It's crazy to think how different his life could have been had he not picked up BD's phone call 14 years ago ...

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[SPORTS UNCOVERED: Listen to the latest episode]

Damian Lillard torches Dan Orlovsky for 'spoiled', 'entitled' remarks

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Damian Lillard torches Dan Orlovsky for 'spoiled', 'entitled' remarks

We live in an era of hot takes. Being correct isn't as important as being noticed. Ratings triumph over truth.

It leads to a situation in which television pundits frequently spout off misguided and easily disproven snap judgments without understanding the true context of the situation. Why give an accurate assessment when a bombastic quote can drive exponentially more traffic?

Most times, they aren't held accountable. On Thursday, though, Damian Lillard wasn't going to let that fly.

Lillard recently announced that he would sit out games if and when the NBA resumed the season if the Trail Blazers didn't have a chance to qualify for the playoffs and compete for a championship. While that is entirely reasonable, former NFL quarterback Dan Orlovsky joined ESPN's "Get Up" on Wednesday and put his foot in his mouth in criticizing Lillard's decision.

"How can you sit there and go, ‘Nope, I’m not going to play, but understand that there are people out there that don’t have that choice," Orlovsky said. "They have to go to work. They have to go earn their money. I struggle with sitting here and going ‘you don’t come off, in some way, a spoiled and entitled brat by saying I’m not going to play."

Spoiled and entitled? Seriously? Lillard is anything but, and he didn't let that idiotic comment slide.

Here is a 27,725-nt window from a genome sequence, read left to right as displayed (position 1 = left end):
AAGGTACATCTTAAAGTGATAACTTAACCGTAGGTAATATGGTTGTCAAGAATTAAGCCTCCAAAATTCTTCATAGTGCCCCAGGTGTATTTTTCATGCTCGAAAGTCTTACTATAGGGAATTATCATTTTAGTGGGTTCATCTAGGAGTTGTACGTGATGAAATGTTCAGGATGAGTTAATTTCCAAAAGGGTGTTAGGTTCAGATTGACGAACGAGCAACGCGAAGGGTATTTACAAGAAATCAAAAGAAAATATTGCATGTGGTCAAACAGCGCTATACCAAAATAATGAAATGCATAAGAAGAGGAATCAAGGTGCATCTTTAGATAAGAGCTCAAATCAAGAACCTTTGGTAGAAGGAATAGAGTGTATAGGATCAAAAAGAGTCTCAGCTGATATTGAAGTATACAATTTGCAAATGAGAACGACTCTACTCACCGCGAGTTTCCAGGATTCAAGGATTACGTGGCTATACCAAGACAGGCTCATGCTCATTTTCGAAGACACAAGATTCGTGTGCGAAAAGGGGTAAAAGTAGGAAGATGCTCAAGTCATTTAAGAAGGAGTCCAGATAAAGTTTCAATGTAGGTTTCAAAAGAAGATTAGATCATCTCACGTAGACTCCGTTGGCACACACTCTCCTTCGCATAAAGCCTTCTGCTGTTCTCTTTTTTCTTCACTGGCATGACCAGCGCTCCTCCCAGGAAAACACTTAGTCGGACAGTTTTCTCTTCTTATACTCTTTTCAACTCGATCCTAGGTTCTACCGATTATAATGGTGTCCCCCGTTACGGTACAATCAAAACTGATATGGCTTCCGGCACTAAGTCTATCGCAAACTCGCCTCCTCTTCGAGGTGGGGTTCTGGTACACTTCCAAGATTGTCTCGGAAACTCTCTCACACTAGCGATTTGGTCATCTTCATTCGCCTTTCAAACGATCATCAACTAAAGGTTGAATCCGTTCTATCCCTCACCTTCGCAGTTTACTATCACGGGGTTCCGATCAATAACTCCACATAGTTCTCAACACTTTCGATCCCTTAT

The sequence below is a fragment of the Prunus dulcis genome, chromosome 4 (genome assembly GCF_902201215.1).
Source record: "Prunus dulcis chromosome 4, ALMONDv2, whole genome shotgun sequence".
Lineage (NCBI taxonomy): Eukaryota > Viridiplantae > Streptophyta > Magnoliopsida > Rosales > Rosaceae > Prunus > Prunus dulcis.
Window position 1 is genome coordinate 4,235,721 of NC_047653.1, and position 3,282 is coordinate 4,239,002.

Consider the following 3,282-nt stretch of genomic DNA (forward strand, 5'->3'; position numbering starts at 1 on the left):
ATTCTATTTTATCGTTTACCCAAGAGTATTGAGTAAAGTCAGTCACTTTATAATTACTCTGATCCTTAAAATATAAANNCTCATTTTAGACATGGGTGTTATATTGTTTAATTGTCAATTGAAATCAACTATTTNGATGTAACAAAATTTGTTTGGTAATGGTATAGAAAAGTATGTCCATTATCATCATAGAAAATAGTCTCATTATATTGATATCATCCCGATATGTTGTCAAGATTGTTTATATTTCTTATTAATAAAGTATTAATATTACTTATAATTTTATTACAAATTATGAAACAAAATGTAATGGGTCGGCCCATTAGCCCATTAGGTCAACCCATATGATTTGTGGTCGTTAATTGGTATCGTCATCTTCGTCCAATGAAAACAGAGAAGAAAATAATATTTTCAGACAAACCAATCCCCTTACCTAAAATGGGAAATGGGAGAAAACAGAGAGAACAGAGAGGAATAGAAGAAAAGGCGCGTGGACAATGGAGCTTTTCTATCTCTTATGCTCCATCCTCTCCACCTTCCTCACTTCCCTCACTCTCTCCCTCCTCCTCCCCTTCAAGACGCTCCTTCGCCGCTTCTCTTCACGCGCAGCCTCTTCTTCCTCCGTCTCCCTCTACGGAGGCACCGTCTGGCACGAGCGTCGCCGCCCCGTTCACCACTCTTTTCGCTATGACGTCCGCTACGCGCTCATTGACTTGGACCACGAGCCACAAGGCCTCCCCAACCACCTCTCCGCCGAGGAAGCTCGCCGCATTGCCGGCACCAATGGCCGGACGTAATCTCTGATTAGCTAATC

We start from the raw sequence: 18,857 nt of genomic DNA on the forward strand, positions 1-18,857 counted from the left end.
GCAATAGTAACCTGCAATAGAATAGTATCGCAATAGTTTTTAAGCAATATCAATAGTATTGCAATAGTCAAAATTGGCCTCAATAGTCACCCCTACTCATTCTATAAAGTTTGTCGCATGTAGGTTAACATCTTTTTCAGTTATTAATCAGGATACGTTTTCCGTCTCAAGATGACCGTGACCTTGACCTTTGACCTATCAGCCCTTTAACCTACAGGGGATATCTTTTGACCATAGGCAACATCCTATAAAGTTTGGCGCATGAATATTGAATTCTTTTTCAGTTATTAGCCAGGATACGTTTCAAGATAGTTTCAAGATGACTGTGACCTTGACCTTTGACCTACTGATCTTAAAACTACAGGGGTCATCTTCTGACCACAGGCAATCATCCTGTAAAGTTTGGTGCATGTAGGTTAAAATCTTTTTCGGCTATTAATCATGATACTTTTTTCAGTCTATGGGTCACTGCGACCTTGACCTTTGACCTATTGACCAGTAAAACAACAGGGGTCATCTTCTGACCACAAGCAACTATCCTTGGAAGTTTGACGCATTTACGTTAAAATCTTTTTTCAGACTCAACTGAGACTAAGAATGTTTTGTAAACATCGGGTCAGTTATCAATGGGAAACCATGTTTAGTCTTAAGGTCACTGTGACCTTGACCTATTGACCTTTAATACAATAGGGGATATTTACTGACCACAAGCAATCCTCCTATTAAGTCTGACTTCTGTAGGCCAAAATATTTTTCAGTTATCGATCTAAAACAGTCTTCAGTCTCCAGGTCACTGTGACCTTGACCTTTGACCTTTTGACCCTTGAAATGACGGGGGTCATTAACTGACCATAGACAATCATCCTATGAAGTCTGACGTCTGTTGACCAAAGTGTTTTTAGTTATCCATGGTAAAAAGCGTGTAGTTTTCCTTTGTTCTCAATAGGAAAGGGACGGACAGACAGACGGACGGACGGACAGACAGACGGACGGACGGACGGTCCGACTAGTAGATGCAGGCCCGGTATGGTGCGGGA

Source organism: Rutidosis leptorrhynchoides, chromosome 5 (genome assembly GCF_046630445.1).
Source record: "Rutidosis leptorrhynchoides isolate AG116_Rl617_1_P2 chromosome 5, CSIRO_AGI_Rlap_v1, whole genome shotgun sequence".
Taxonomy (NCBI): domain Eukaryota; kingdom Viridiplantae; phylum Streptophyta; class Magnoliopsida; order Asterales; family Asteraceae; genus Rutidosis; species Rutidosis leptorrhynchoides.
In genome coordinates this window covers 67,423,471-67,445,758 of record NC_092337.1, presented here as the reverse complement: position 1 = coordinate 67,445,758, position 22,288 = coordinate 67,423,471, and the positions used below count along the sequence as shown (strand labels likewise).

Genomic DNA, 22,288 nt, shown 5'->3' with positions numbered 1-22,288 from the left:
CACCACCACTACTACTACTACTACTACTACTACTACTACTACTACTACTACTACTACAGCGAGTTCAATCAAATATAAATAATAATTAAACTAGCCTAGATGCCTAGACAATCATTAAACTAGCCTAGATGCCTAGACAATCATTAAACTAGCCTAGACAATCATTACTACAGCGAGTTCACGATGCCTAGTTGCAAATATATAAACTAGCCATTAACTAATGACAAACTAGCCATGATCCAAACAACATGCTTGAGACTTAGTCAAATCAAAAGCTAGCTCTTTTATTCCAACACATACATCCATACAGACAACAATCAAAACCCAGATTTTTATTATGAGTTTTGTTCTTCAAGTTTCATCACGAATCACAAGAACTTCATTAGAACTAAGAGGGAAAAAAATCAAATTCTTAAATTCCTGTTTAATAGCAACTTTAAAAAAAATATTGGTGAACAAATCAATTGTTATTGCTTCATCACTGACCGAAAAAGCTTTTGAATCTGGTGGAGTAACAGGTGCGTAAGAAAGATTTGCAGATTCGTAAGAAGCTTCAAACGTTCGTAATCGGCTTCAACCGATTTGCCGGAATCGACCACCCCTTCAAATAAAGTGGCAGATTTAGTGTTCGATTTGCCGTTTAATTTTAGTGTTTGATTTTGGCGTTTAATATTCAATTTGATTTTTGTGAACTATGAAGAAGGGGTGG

Let's see. Lillard grew up in a rough part of Oakland. He didn't have a single D-1 scholarship offer coming out of high school. He attended a mid-major at Weber State University and built himself up to become the No. 6 overall pick in the 2012 NBA Draft. In the time since, he has been named Rookie of the Year, made four All-NBA teams, selected to five All-Star games and become the face of his franchise. Not to mention, he continually gives back to his Oakland community, including hosting an annual picnic and donating to his high school.

What exactly is spoiled about that? And Orlovsky has the nerve to call Lillard entitled?!

Orlovsky, as Lillard reminded him, was a career backup. 

Across 12 career starts, he posted a 2-10-0 record. He is most known for unknowingly stepping out of the back of the end zone for a safety. And this is the guy who we're supposed to view as an authority on the circumstances of a superstar?

Come. On.

Lillard doesn't back down, on the court or off of it. He didn't relent in calling Orlovsky out, and to no one's surprise, the comments eventually were walked back ... sort of.

I suppose you can credit Orlovsky for acknowledging his mistake and apologizing, but I won't. If not for Lillard defending himself, the comments likely would have gone unchecked and further emboldened the hot-take culture.

[RELATED: Warriors could practice again at Chase in next two weeks]

Maybe Orlovsky will think twice -- or at least do a little research -- before opening his mouth next time.

[RUNNIN' PLAYS PODCAST: Listen to the latest episode]